By Amelia AiYan Engstrom
I was born in Fuling, China. Chinese was the only language I knew. Twelve months after I was born, I was adopted by two Americans who spoke a language that was foreign. They brought me back to America where their language became familiar to me.
Four years later, I was a timid kindergartener sitting at a small desk waiting patiently for class to start. I was unaware that the class I was about to attend would be life-changing. As the teacher began to speak, I started to hear words that were alien, but beautiful. It was like hearing spoken music. I soon found out that those strange words are part of a language called Mandarin Chinese. That was the spark that ignited the blazing passion I have for Chinese. As time went on, I learned more about the language itself as well as Chinese culture.
I vividly remember my first Moon Festival. I sat on a blanket on the wet grass in my mother’s lap surrounded by my family and many school friends. The erhu was being played in the background as we all ate mooncakes, watched the moon rise, and enjoyed each other’s presence. Children danced around with glow sticks and waved homemade lanterns. The night would have been pitch black if not for the shining beacon that was the moon. My kindergarten class had just finished performing a song about the Moon Festival that was composed by our teacher. That night was not just about lanterns and festivities, but about the importance of family.
Since I attended a Mandarin immersion program in a Confucius Classroom, I had the opportunity to increase my skills and knowledge every day. I looked forward to learning more about Chinese culture. My favorite parts were baking mooncakes, making dumplings, and folding origami.
When I was in third grade, our class wanted to do something big for Chinese New Year. We decided to do a presentation in front of the whole school. It would have music, dancing, and, most importantly, dragons! There would be two different dragons, one for each side of the auditorium. They would start in the very back row and snake their way through the aisles up onto the stage. I was a shy, quiet kid, but I was chosen to be the head of the dragon. The head of the dragon needs to be exciting; the performer shakes the head in people’s faces and moves up and down. The head leads the rest of the body. This was an experience of a lifetime. I had a blast learning how to move the dragon around. Not only did I have fun and learn more about Chinese culture, but it also forced me to leave my comfort zone and be a leader.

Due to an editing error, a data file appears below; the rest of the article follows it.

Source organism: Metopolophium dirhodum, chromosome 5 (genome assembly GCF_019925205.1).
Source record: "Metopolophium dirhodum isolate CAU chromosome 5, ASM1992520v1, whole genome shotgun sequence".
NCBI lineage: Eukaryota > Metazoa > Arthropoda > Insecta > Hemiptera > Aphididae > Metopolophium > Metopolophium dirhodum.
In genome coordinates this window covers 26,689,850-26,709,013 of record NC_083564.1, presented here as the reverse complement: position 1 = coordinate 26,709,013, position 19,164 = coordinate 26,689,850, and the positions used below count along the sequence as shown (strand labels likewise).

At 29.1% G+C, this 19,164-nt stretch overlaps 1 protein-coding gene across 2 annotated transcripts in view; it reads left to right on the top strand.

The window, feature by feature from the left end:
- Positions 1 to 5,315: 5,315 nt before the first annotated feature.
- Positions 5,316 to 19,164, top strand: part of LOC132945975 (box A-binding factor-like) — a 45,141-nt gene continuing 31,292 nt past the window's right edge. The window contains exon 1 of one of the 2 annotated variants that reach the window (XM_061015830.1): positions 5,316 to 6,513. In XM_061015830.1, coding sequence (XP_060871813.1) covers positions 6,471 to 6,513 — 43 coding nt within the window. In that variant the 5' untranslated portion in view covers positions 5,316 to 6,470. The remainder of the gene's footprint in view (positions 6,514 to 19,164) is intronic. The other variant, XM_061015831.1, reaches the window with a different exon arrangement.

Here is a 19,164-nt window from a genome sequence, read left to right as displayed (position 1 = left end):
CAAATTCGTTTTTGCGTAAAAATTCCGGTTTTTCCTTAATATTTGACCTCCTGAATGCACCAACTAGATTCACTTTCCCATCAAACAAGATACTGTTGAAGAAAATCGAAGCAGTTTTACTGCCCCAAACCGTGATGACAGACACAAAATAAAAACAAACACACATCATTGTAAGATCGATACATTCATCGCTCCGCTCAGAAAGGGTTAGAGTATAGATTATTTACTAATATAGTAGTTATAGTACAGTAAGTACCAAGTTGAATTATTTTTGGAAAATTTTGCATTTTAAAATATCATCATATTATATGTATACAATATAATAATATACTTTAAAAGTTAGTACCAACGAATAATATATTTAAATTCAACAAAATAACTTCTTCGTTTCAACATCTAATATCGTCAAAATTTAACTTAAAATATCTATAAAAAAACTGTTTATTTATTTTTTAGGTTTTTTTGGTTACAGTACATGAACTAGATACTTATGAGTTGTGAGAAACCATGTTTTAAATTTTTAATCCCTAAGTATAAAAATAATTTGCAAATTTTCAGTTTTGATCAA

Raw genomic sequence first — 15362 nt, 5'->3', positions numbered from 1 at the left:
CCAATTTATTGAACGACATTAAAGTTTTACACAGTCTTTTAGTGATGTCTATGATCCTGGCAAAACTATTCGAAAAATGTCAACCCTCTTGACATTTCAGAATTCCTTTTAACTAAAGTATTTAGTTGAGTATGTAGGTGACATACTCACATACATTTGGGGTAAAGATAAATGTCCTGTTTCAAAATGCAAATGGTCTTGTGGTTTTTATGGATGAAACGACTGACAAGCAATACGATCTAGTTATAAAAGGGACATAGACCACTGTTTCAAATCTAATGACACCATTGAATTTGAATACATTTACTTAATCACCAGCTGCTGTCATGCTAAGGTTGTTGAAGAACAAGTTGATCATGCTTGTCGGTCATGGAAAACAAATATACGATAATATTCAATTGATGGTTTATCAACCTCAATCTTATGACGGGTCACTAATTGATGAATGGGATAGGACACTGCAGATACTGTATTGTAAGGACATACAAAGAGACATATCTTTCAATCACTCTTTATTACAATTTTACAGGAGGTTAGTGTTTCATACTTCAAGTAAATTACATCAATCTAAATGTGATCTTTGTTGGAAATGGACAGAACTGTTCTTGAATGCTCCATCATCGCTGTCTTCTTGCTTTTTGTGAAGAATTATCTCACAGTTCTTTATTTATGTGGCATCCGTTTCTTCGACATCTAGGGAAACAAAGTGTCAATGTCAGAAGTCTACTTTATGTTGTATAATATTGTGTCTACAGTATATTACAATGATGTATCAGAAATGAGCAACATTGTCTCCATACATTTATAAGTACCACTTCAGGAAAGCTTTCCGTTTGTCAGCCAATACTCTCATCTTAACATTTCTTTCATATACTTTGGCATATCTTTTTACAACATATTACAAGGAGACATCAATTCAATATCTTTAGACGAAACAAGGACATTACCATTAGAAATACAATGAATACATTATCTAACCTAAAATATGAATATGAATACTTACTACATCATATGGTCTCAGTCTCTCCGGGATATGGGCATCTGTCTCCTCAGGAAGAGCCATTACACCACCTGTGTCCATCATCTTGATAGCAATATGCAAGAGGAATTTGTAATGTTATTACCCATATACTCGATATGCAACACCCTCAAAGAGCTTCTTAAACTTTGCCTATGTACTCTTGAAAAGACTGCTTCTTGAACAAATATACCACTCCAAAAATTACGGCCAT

I switched to a different school for junior high and with the new school came a new Confucius Classroom. My new teacher took us to Chinatown in San Francisco for the annual New Year’s Parade. It was amazing to experience the culture in person instead of from a textbook. We were sent into Chinatown with a list of things to find for a scavenger hunt. This gave us a reason to talk to the street shop owners and use our language skills. The town was decorated festively with lanterns and even a statue of Monkey King (孙悟空). I especially liked throwing poppers on the ground and surprising everyone around me. We also toured the Asian Art Museum and expanded our knowledge of Chinese art. When it came time for the parade, my classmates and I sat enthusiastically on the edge of the sidewalk munching on goodies we had just bought in Chinatown. The parade was great! All the floats were lavishly adorned, the bands played fun songs, and the firecrackers were a bundle of exhilaration. Not only has Chinese class been my passion, but it has also opened doors to new adventures.
As time went on, my Chinese journey began to feel like a roller coaster. Sometimes I would be at the peak, fully immersed in the culture and loving life. I would race to class ready to learn about the culture of my past. Other times I would be at the bottom of a hill. I would be mad at my parents for making me take such a difficult language. But, at the end of the day, I have always come back around. Mandarin has been a part of my life for so long that I am not sure what I would do without it. It has not only taught me about other cultures but also about core values like perseverance, hard work, and leadership. Mandarin Chinese has connected me with my past, improved my present, and paved the way for my future.